They also shared an unspoken agreement to stay off territory that the other demarcated as ‘off limits’, or ‘no go’ (as Stacey liked to call them), which Robert early on discovered was much of the more personal aspects of Stacey’s thought-life. Being a reasonable and laid back young man, Robert concluded that any ‘no go’ territory would have been established for good reason and that Stacey was entitled to it. He was comfortable enough with the many companionable and preoccupied silences that stretched out between them as she wandered mentally away from him, leaving him to his own devices. Plus her aloofness at times was a relieving alternative to any clinginess he otherwise would have had to outmanoeuvre. And if it bugged him, he excused himself. They were, after all, quite clearly, just friends.
After dusting themselves off, unloading his bags and the few food items he had purchased at the small grocery store in town, they settled themselves outside with a glass of cheap, box-wine to watch the night fall.
“Your Gran Mags phoned you again, didn’t she?” Stacey narrowed her dark eyes over the rim of her wine glass at him: her ‘perceptive’ look.
“Better believe it,” Robert laughed and shook his head, “ I don’t know how a woman of her age knows when ‘varsity holidays are on, but this woman is like a bloodhound. I’m a week into summer fun and she is phoning me already for favours and errands!” Stacey knew from previous experiences with Robert and Gran Mags that she quickly exhausted any demands of Robert’s time and energy she has right to as his only surviving grandparent. For some bizarre reason, she had latched onto Robert as her ticket to the old-age high-life: transforming him into her chauffer, her fashion consultant, her bowling partner, her drinking buddy (no less) and her holiday-time confidante.
“I told her that I was, in fact, out of town for an undefined period of time and that I would let her know should plans change.” This Robert said gulping down the rest of his wine and rolling his eyes dramatically. Prying her half empty glass from Stacey’s protesting fingers, Robert rose to fill their glasses.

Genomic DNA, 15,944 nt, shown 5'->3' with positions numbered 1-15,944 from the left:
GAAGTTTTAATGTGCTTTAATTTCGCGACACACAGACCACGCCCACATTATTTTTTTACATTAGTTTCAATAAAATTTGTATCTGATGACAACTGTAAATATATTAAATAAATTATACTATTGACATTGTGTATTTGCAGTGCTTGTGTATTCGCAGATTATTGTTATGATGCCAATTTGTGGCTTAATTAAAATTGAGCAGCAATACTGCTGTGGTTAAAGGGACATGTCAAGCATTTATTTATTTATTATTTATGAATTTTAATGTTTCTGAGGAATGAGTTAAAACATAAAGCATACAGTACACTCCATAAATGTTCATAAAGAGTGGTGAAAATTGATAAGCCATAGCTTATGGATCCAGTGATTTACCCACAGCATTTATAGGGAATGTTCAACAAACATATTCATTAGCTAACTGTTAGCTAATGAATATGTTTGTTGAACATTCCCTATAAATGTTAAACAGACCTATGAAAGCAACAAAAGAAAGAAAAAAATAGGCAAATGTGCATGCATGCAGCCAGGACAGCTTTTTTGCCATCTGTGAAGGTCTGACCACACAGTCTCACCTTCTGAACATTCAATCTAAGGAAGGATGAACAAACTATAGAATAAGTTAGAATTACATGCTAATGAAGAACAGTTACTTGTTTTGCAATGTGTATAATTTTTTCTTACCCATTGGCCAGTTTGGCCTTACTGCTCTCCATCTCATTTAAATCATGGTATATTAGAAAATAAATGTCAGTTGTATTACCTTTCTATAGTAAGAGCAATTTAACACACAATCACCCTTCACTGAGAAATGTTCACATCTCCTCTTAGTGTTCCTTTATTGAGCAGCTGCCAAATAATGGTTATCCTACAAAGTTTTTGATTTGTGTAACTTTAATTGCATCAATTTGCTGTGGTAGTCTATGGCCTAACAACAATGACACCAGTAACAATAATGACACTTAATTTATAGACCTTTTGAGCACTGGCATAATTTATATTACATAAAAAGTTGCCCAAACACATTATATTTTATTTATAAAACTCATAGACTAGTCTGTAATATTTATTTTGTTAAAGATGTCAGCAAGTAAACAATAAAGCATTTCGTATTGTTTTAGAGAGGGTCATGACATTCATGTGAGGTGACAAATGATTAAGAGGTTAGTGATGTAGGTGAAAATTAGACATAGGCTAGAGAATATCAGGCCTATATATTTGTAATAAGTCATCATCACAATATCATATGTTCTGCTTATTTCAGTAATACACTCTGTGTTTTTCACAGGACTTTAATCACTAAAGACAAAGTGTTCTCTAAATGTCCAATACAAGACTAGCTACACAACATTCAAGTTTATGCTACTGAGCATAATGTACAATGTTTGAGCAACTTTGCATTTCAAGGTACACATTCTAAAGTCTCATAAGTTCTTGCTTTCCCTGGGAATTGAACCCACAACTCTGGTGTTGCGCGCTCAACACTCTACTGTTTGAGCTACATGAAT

“You are right Stace,” Robert said with a far-from-gentle toe-nudge to the panting body that had squeezed its way into the small space behind Stacey’s bended knees and the stone step, “Max is getting fat.”
Stacey stuck out her tongue and bent down to rest her cheek against Max’s soft head.
“Are you going to return my wine glass to me anytime soon or am I going to have to set my fat dog onto you to get it done?” Stacey asked- her voice muffled by his golden fur.
Robert sighed and turned into the dark house, leaving Stacey affectionately cooing into Max’s sleepy, chocolate-brown eyes. He wondered sometimes at this woman: choosing a tongue-lolling canine as the love of her life…
Max had not really noticed Stacey when she had pulled up in the driveway that day, beyond the perfunctionary lifting of his ears as she had screeched to a halt dangerously close to the garage doors at the end of it.
He had been alternatively pressing his nose up against the puppy flap (or anti-puppy flap, rather, as it had been jimmied in such a way that no matter how often it was pawed, shouldered, nosed or run into, it would not give way) and turning around to sniff the air behind him for his then-owner: a middle-aged lady in squeaky sneakers, who carried the confusing, mixed aroma of crushed garlic and lavenders around with her wherever she went. The closer the smell wafted in his direction, the louder his small tail thumped on the mat beneath it: he had quickly learned that there would come a time in the day where he was to be freed from the confines of the small house to scamper around the garden in supervised, four-legged delight.